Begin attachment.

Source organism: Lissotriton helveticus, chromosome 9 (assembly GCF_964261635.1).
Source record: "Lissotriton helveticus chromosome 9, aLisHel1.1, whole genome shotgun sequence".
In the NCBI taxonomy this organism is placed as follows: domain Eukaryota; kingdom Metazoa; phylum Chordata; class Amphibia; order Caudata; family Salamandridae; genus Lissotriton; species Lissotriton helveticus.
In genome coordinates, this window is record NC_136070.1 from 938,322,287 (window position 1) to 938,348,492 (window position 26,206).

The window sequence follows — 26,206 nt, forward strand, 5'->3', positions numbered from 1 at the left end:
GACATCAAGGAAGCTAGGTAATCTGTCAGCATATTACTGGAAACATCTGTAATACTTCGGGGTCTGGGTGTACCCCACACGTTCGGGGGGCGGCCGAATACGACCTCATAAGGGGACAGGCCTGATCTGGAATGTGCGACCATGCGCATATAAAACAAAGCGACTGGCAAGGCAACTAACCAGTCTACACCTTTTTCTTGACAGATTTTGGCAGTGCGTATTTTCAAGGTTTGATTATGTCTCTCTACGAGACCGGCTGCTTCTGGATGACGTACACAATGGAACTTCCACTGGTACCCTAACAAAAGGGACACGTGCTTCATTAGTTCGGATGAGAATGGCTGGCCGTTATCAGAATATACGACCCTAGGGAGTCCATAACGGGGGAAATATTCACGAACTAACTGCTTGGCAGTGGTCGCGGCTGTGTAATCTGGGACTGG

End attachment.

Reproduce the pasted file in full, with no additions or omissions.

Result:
Source organism: Lissotriton helveticus, chromosome 9 (assembly GCF_964261635.1).
Source record: "Lissotriton helveticus chromosome 9, aLisHel1.1, whole genome shotgun sequence".
In the NCBI taxonomy this organism is placed as follows: domain Eukaryota; kingdom Metazoa; phylum Chordata; class Amphibia; order Caudata; family Salamandridae; genus Lissotriton; species Lissotriton helveticus.
In genome coordinates, this window is record NC_136070.1 from 938,322,287 (window position 1) to 938,348,492 (window position 26,206).

The window sequence follows — 26,206 nt, forward strand, 5'->3', positions numbered from 1 at the left end:
GACATCAAGGAAGCTAGGTAATCTGTCAGCATATTACTGGAAACATCTGTAATACTTCGGGGTCTGGGTGTACCCCACACGTTCGGGGGGCGGCCGAATACGACCTCATAAGGGGACAGGCCTGATCTGGAATGTGCGACCATGCGCATATAAAACAAAGCGACTGGCAAGGCAACTAACCAGTCTACACCTTTTTCTTGACAGATTTTGGCAGTGCGTATTTTCAAGGTTTGATTATGTCTCTCTACGAGACCGGCTGCTTCTGGATGACGTACACAATGGAACTTCCACTGGTACCCTAACAAAAGGGACACGTGCTTCATTAGTTCGGATGAGAATGGCTGGCCGTTATCAGAATATACGACCCTAGGGAGTCCATAACGGGGGAAATATTCACGAACTAACTGCTTGGCAGTGGTCGCGGCTGTGTAATCTGGGACTGG